Agrigentum, a celebrated city of Sicily, about three miles from the southern coast, in what is now called the valley of Mazara. The Greek form of the name was Acragas ("Akpayaç), derived from that of a small stream in the neighbourhood. The primitive name was Camicus, or, to speak more correctly, this was the appellation of an old city of the Sicani, situate on the summit of a mountain, which afterward was regarded merely as the citadel of Agrigentum. The sounding of Camicus is ascribed to Daedalus, who is said to have built it, after his flight from Crete, for the Sicanian prince, Cocalus. In the first year of the 56th Olympiad, 556 B.C., a colony was sent from Gela to this quarter, which founded Agrigentum, on a neighbouring height, to the southeast. Its situation was, indeed, peculiarly strong and imposing, standing as it did on a bare and precipitous rock, 1100 feet above the level of the sea. To this advantage the city added others of a commercial nature, being near to the sea, which af. forded the means of an easy intercourse with the ports of Africa and the south of Europe. The adjacent country, moreover, was very fertile. From the combined operation of all these causes, Agrigentum soon became a wealthy and powerful city, and was considered inserior to Syracuse alone. According to Diodorus Siculus (13, 81, seqq.), it drew on itself the enmity of the Carthaginians (406 B.C.), by refusing to embrace their alliance, or even to remain neutral. It was accordingly besieged by their generals Hannibal and Hamilcar.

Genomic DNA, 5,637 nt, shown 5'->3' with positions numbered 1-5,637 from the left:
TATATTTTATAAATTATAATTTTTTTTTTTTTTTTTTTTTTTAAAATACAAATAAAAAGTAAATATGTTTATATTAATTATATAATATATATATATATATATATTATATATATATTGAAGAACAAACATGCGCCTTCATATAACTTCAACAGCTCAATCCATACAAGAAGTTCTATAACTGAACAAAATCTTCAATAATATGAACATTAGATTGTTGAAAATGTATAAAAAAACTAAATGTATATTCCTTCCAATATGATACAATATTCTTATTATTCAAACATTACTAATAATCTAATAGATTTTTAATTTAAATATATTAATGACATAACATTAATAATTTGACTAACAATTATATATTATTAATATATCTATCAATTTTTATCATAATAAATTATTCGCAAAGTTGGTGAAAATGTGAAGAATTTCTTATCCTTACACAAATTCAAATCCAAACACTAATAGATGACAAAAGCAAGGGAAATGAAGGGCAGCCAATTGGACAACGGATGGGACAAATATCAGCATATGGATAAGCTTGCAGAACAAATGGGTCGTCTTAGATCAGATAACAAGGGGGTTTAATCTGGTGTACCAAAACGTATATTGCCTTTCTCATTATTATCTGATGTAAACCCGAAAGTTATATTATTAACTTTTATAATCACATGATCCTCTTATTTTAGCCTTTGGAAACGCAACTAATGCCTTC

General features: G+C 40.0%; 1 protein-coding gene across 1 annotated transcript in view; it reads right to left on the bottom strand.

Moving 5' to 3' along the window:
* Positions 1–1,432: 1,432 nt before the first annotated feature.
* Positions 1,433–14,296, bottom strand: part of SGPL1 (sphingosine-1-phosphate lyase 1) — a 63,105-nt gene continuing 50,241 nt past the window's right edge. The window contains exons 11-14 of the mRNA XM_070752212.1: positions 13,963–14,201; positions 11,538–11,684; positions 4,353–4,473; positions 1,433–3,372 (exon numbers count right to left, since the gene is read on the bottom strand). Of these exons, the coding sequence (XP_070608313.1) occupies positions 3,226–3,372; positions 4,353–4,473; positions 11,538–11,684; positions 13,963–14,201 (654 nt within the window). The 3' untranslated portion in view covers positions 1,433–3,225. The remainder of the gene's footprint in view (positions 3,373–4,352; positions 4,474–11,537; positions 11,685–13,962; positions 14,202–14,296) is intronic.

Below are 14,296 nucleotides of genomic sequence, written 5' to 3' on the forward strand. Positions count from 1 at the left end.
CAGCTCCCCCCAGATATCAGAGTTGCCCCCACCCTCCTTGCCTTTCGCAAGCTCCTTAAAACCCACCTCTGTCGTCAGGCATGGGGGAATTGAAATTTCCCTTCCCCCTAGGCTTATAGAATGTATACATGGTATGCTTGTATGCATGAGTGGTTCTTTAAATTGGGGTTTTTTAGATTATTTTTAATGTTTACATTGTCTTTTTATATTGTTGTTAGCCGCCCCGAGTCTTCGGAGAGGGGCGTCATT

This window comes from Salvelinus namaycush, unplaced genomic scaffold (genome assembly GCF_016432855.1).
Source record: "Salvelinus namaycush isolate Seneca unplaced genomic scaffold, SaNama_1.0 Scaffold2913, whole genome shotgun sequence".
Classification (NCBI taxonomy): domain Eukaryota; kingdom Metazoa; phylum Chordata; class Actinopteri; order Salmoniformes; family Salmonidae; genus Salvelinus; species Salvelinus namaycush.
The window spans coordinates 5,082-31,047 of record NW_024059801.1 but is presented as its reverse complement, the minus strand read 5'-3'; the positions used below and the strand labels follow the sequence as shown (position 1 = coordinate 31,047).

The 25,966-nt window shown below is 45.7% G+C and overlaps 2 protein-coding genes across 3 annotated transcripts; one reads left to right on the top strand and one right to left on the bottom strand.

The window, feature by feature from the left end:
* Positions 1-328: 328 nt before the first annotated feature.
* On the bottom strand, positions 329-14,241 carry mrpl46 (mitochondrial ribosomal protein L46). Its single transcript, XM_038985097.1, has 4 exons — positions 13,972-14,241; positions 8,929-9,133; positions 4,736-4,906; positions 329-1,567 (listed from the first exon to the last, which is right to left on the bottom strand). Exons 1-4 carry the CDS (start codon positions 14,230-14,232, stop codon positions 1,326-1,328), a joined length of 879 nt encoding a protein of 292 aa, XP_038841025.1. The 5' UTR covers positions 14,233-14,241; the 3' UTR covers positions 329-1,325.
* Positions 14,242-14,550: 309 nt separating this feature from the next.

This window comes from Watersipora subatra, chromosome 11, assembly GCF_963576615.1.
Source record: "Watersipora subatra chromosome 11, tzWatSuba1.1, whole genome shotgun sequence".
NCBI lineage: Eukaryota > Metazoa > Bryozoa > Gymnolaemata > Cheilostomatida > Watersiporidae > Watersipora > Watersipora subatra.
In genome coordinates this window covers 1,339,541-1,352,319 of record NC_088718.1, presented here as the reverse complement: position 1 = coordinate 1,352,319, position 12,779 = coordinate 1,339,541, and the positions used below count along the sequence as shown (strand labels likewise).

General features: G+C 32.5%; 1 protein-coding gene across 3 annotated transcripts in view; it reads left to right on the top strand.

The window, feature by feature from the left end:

he former, with many of his troops, died of a pestilential disorder, derived from the putrid effluvia of the tombs, which were opened and destroyed for the sake of the stone. But, from want of timely assistance and scarcity of provisions, the Agrigentines were obliged to abandon their city, and fly for protection to Gela, whence they were transferred to the city of the Leontines, which was allotted to them by the republic of Syracuse. The conqueror Hamilcar despoiled Agrigentum of all its riches, valuable pictures, and statues. Among the trophies sent to Carthage was the celebrated bull of Phalaris, which, two hundred and sixty years afterward, on the destruction of Carthage, was restored to the Agrigentines by Scipio. At a subsequent pe. riod, when a general peace had taken place Ol. 96, 1. (Diod. Sic., 14, 78), we find the Agrigentines returning to their native city; though, from a passage in Diodorus (13, 113), it would seem that the place had not been entirely destroyed by the foe, and that many of its previous inhabitants might have come back at an earlier date. (Ol. 93, 4.) Agrigentum soon recovered its importance, but the tyranny of Phintias having induced the inhabitants to call in the aid of Carthage, the city once more fell under that power. Not long after, it revolted to Pyrrhus (Diod. Sic, 22, ere., 14), but, on his departure from the island, was compelled to